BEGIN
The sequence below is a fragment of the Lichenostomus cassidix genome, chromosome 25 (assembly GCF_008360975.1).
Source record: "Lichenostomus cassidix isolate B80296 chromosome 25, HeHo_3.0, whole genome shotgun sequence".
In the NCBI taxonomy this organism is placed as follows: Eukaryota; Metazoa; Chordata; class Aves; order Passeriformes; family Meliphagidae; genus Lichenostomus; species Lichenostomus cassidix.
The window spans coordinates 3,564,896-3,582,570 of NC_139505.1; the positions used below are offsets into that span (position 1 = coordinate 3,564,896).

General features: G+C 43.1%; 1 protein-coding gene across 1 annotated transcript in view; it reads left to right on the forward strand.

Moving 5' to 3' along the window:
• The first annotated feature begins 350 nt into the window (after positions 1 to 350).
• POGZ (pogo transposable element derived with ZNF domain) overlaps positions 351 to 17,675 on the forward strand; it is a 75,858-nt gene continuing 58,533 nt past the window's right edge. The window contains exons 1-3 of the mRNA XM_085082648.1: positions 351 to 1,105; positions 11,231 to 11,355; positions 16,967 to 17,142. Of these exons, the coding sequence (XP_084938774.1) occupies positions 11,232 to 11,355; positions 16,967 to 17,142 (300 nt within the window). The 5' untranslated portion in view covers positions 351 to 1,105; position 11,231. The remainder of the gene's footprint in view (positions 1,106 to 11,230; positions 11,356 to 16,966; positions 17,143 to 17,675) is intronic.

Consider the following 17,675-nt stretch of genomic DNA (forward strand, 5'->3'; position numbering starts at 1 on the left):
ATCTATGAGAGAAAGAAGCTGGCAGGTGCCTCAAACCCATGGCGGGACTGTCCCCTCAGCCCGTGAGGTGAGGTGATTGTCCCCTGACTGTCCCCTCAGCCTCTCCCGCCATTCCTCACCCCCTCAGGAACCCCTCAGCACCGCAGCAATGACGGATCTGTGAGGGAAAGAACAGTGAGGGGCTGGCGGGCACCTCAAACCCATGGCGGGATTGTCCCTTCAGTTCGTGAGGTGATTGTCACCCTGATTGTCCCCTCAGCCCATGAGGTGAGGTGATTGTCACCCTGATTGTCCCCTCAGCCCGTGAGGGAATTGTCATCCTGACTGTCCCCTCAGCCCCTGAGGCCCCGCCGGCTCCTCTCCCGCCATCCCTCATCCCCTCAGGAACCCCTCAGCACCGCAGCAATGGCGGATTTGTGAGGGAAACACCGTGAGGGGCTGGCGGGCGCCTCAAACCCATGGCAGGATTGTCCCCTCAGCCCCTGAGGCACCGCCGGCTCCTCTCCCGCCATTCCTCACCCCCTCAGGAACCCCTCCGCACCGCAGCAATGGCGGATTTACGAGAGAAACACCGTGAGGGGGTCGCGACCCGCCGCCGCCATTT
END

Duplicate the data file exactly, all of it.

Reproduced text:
The sequence below is a fragment of the Lichenostomus cassidix genome, chromosome 25 (assembly GCF_008360975.1).
Source record: "Lichenostomus cassidix isolate B80296 chromosome 25, HeHo_3.0, whole genome shotgun sequence".
In the NCBI taxonomy this organism is placed as follows: Eukaryota; Metazoa; Chordata; class Aves; order Passeriformes; family Meliphagidae; genus Lichenostomus; species Lichenostomus cassidix.
The window spans coordinates 3,564,896-3,582,570 of NC_139505.1; the positions used below are offsets into that span (position 1 = coordinate 3,564,896).

General features: G+C 43.1%; 1 protein-coding gene across 1 annotated transcript in view; it reads left to right on the forward strand.

Moving 5' to 3' along the window:
• The first annotated feature begins 350 nt into the window (after positions 1 to 350).
• POGZ (pogo transposable element derived with ZNF domain) overlaps positions 351 to 17,675 on the forward strand; it is a 75,858-nt gene continuing 58,533 nt past the window's right edge. The window contains exons 1-3 of the mRNA XM_085082648.1: positions 351 to 1,105; positions 11,231 to 11,355; positions 16,967 to 17,142. Of these exons, the coding sequence (XP_084938774.1) occupies positions 11,232 to 11,355; positions 16,967 to 17,142 (300 nt within the window). The 5' untranslated portion in view covers positions 351 to 1,105; position 11,231. The remainder of the gene's footprint in view (positions 1,106 to 11,230; positions 11,356 to 16,966; positions 17,143 to 17,675) is intronic.

Consider the following 17,675-nt stretch of genomic DNA (forward strand, 5'->3'; position numbering starts at 1 on the left):
ATCTATGAGAGAAAGAAGCTGGCAGGTGCCTCAAACCCATGGCGGGACTGTCCCCTCAGCCCGTGAGGTGAGGTGATTGTCCCCTGACTGTCCCCTCAGCCTCTCCCGCCATTCCTCACCCCCTCAGGAACCCCTCAGCACCGCAGCAATGACGGATCTGTGAGGGAAAGAACAGTGAGGGGCTGGCGGGCACCTCAAACCCATGGCGGGATTGTCCCTTCAGTTCGTGAGGTGATTGTCACCCTGATTGTCCCCTCAGCCCATGAGGTGAGGTGATTGTCACCCTGATTGTCCCCTCAGCCCGTGAGGGAATTGTCATCCTGACTGTCCCCTCAGCCCCTGAGGCCCCGCCGGCTCCTCTCCCGCCATCCCTCATCCCCTCAGGAACCCCTCAGCACCGCAGCAATGGCGGATTTGTGAGGGAAACACCGTGAGGGGCTGGCGGGCGCCTCAAACCCATGGCAGGATTGTCCCCTCAGCCCCTGAGGCACCGCCGGCTCCTCTCCCGCCATTCCTCACCCCCTCAGGAACCCCTCCGCACCGCAGCAATGGCGGATTTACGAGAGAAACACCGTGAGGGGGTCGCGACCCGCCGCCGCCATTT